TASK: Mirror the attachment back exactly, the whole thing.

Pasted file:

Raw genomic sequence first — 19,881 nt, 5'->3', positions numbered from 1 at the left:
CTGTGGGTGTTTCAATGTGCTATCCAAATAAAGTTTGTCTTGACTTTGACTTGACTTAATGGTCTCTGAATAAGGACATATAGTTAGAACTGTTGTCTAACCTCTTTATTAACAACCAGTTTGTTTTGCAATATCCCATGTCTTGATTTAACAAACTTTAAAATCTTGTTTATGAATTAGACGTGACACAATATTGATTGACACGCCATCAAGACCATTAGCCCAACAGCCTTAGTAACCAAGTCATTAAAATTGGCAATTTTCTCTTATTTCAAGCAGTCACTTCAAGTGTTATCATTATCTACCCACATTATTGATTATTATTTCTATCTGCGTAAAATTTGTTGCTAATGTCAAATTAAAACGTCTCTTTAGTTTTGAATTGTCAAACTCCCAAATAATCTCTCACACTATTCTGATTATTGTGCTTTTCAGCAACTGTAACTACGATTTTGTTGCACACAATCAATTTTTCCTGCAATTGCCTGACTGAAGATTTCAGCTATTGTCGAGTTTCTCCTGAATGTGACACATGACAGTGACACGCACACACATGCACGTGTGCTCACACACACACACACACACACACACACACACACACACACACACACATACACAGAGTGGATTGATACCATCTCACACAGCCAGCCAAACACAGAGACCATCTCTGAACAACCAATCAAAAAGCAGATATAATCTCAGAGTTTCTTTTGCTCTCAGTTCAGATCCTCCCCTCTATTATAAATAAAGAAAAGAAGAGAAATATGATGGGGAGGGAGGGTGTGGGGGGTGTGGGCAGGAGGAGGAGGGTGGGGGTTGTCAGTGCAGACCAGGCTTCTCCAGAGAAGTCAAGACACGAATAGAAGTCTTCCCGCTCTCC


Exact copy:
Raw genomic sequence first — 19,881 nt, 5'->3', positions numbered from 1 at the left:
CTGTGGGTGTTTCAATGTGCTATCCAAATAAAGTTTGTCTTGACTTTGACTTGACTTAATGGTCTCTGAATAAGGACATATAGTTAGAACTGTTGTCTAACCTCTTTATTAACAACCAGTTTGTTTTGCAATATCCCATGTCTTGATTTAACAAACTTTAAAATCTTGTTTATGAATTAGACGTGACACAATATTGATTGACACGCCATCAAGACCATTAGCCCAACAGCCTTAGTAACCAAGTCATTAAAATTGGCAATTTTCTCTTATTTCAAGCAGTCACTTCAAGTGTTATCATTATCTACCCACATTATTGATTATTATTTCTATCTGCGTAAAATTTGTTGCTAATGTCAAATTAAAACGTCTCTTTAGTTTTGAATTGTCAAACTCCCAAATAATCTCTCACACTATTCTGATTATTGTGCTTTTCAGCAACTGTAACTACGATTTTGTTGCACACAATCAATTTTTCCTGCAATTGCCTGACTGAAGATTTCAGCTATTGTCGAGTTTCTCCTGAATGTGACACATGACAGTGACACGCACACACATGCACGTGTGCTCACACACACACACACACACACACACACACACACACACACACACACATACACAGAGTGGATTGATACCATCTCACACAGCCAGCCAAACACAGAGACCATCTCTGAACAACCAATCAAAAAGCAGATATAATCTCAGAGTTTCTTTTGCTCTCAGTTCAGATCCTCCCCTCTATTATAAATAAAGAAAAGAAGAGAAATATGATGGGGAGGGAGGGTGTGGGGGGTGTGGGCAGGAGGAGGAGGGTGGGGGTTGTCAGTGCAGACCAGGCTTCTCCAGAGAAGTCAAGACACGAATAGAAGTCTTCCCGCTCTCC